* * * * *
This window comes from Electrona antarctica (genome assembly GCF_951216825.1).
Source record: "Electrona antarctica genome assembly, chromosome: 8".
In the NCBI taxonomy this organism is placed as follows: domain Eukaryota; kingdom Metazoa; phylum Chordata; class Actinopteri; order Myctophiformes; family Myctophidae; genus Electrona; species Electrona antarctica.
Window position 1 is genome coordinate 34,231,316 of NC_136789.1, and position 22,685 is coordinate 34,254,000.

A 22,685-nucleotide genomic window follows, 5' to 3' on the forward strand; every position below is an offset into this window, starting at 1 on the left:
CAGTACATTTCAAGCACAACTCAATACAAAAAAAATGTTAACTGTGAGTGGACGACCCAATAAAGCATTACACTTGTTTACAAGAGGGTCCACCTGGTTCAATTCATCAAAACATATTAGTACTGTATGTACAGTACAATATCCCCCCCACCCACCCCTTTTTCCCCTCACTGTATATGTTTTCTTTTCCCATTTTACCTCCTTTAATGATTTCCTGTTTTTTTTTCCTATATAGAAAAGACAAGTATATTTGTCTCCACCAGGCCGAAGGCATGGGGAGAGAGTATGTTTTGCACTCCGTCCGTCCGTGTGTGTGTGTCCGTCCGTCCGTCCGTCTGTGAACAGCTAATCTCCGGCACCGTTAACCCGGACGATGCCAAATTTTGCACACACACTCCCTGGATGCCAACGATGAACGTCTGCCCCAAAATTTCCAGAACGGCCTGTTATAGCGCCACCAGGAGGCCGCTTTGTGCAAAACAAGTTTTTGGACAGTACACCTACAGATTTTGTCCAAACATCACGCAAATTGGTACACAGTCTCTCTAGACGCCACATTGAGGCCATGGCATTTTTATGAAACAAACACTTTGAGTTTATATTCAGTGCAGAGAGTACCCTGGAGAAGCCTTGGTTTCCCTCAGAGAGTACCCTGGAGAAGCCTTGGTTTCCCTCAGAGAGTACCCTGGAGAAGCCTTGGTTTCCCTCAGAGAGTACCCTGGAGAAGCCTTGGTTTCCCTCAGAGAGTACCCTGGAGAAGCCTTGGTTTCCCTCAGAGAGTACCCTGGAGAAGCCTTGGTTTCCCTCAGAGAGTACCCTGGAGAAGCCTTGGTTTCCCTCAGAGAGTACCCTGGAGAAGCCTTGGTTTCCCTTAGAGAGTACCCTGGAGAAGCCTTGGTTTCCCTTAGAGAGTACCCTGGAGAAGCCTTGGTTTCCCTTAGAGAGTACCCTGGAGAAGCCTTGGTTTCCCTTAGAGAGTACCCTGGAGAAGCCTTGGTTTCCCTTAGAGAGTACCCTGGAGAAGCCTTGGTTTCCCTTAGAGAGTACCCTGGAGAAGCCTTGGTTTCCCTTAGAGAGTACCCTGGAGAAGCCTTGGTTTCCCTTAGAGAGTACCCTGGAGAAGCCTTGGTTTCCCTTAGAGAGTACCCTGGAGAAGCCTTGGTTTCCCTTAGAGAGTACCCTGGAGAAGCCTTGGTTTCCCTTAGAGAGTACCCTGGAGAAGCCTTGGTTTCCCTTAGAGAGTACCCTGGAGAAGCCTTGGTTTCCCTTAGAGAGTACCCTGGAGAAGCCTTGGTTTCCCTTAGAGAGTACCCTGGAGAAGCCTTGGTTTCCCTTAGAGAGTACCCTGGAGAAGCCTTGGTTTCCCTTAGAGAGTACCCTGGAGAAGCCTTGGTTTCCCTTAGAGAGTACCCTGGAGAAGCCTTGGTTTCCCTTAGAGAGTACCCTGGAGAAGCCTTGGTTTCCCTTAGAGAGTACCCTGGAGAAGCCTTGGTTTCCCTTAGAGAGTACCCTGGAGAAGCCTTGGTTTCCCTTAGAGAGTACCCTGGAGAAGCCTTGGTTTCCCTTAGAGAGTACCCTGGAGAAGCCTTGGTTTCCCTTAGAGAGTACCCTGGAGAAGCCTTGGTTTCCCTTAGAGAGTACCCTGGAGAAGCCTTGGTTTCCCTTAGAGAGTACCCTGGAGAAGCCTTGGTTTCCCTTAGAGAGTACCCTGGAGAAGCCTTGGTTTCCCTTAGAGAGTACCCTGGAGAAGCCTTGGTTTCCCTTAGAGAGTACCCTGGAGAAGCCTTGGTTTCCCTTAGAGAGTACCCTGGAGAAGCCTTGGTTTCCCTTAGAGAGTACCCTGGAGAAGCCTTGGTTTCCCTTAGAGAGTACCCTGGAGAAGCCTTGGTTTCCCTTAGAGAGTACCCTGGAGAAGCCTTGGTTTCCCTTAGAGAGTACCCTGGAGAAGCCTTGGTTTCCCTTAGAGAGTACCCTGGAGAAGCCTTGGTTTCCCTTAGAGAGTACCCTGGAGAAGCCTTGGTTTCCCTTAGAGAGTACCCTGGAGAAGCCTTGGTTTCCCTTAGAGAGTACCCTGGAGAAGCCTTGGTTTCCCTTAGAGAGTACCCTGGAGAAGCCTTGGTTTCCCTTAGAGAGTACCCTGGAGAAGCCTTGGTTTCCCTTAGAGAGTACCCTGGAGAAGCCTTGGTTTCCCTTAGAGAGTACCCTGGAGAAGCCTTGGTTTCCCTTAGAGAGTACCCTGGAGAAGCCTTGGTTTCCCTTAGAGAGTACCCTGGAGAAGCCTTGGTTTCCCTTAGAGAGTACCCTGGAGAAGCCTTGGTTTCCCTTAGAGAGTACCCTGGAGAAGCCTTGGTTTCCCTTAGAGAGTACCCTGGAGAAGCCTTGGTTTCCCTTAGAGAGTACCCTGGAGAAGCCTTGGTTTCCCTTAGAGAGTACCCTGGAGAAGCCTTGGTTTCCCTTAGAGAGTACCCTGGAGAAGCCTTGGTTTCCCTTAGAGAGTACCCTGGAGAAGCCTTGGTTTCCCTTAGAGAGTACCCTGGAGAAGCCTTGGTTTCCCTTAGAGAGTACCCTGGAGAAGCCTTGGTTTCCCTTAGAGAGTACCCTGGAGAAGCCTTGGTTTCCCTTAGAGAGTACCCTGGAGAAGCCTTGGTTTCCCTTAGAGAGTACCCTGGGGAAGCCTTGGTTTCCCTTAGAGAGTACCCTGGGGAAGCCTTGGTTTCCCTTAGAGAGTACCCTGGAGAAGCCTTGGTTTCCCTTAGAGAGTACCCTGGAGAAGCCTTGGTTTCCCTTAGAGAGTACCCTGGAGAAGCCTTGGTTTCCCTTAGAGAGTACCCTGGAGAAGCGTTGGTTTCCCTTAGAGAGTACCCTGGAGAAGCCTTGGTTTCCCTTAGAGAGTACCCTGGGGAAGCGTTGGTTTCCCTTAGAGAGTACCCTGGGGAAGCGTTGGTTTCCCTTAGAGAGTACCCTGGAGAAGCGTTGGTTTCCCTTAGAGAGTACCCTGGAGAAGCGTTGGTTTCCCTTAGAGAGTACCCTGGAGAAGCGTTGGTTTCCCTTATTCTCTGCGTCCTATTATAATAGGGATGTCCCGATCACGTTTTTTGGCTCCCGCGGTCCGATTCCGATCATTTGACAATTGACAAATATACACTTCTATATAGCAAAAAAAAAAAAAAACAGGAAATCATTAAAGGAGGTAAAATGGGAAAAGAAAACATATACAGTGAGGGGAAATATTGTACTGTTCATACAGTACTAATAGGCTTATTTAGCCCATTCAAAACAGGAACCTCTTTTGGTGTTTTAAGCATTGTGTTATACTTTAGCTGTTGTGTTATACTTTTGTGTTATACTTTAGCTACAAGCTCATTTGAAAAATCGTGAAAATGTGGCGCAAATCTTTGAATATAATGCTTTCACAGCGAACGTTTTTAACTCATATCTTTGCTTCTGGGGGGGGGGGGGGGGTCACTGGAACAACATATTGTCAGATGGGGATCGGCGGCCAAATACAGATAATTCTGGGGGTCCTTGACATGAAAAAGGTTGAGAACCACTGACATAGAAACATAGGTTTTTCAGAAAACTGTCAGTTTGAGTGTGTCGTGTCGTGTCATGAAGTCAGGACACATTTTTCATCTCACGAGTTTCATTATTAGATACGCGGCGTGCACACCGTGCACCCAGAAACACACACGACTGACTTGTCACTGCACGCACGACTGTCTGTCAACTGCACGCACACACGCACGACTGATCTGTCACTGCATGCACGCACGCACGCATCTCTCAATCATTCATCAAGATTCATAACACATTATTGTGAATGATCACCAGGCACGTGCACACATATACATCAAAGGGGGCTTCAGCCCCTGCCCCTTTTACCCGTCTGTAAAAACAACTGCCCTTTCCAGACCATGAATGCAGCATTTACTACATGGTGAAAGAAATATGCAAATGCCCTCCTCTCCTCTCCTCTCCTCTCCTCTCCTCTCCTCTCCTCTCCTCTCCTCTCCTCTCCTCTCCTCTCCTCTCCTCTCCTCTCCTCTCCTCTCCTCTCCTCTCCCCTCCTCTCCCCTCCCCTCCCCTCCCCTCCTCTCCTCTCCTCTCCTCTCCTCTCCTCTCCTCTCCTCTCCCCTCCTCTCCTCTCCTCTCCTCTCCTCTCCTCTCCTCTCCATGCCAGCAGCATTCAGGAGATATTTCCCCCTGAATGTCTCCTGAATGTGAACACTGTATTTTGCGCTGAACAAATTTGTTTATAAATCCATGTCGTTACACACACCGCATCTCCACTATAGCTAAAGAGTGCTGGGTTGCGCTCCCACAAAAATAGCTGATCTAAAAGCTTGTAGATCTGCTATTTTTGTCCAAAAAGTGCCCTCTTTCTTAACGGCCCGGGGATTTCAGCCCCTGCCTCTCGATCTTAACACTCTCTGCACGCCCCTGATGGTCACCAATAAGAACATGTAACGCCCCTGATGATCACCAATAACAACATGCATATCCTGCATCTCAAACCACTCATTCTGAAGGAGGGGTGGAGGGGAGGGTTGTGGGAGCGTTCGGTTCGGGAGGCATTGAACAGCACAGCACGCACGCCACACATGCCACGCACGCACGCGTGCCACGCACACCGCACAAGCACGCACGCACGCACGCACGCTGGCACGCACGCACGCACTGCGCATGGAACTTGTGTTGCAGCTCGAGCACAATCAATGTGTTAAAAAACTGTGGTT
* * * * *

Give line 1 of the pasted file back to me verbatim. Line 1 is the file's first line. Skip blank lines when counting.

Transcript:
This window comes from Electrona antarctica (genome assembly GCF_951216825.1).